Mason’s Inlet, Late Afternoon
This is a place where currents mesh,
here brackish meets brine—a chiaroscuro
of whitecap and wave. You tell me that
at low tide, you can walk across this channel.
On the far shore, a row of houses hover like scenery
on an empty stage hours before actors recite
their pre-determined lines. But today,
the tide is unnaturally high, a lens of water
stretched by an unseen moon. Our bodies
are also brine, pulled by currents
we can’t always name—nothing drastic,
just a slow unweaving. Have you noticed
how my fingers spread for your clasp less often,
that when you touch my knee, my leg shifts away?
We walk back to the parking lot where
water drips from a hose, wet sand spreading
across asphalt like a diorama of a flood zone.
A pair of discarded flip-flops a few feet away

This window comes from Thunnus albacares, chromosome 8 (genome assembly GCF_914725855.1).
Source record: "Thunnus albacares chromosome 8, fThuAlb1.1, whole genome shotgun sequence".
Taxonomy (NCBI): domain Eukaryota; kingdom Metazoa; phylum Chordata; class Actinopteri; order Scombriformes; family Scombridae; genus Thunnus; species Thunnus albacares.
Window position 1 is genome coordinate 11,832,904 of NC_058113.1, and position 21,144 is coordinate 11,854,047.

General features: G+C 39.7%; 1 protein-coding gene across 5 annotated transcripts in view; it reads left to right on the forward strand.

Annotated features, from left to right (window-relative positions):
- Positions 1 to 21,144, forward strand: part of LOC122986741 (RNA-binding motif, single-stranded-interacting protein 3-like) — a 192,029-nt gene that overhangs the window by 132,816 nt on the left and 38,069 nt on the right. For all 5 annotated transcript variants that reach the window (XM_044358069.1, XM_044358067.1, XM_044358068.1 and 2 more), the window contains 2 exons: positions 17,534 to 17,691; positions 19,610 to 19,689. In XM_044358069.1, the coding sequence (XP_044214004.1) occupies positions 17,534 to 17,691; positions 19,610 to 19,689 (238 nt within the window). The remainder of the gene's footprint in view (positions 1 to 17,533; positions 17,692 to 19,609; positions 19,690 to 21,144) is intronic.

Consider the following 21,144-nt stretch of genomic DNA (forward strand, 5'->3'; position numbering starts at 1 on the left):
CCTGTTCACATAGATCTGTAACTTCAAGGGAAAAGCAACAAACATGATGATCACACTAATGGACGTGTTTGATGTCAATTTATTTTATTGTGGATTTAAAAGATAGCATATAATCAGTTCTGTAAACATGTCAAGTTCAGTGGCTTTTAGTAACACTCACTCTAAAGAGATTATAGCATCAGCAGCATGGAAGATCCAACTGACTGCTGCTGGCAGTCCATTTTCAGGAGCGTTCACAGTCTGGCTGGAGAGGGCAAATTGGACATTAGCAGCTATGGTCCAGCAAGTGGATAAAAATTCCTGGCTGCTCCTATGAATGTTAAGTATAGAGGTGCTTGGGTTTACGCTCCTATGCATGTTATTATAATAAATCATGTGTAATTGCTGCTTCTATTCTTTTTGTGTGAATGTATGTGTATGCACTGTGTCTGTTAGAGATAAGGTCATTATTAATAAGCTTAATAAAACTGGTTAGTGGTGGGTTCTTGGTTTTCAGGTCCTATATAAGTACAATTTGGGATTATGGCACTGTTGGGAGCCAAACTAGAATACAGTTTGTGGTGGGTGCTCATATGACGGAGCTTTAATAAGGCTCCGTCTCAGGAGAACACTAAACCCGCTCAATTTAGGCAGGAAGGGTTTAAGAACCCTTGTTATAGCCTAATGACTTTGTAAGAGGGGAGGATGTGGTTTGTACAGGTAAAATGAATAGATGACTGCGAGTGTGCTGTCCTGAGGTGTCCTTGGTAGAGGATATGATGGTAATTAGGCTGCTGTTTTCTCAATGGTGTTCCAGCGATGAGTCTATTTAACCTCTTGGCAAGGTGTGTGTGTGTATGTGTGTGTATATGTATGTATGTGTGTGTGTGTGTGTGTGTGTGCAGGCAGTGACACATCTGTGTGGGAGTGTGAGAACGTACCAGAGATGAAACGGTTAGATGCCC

from an orphaned white sock, stained and sopping;
the tang of salt air similar to the scent of sex’s aftermath.
Within minutes, you nose the car toward the inscrutable
windows of home, each reflecting the evening’s last
soft light—petals of salmon and pink. Upstairs,
vents breathe their cooled air across the bed;
the ceiling fan stirs up the particular nothingness
of an uninhabited room. Can you sense the current
of the chimney swifts circling overhead, returning
to their uncapped home—a dark vortex
of feathers, falling?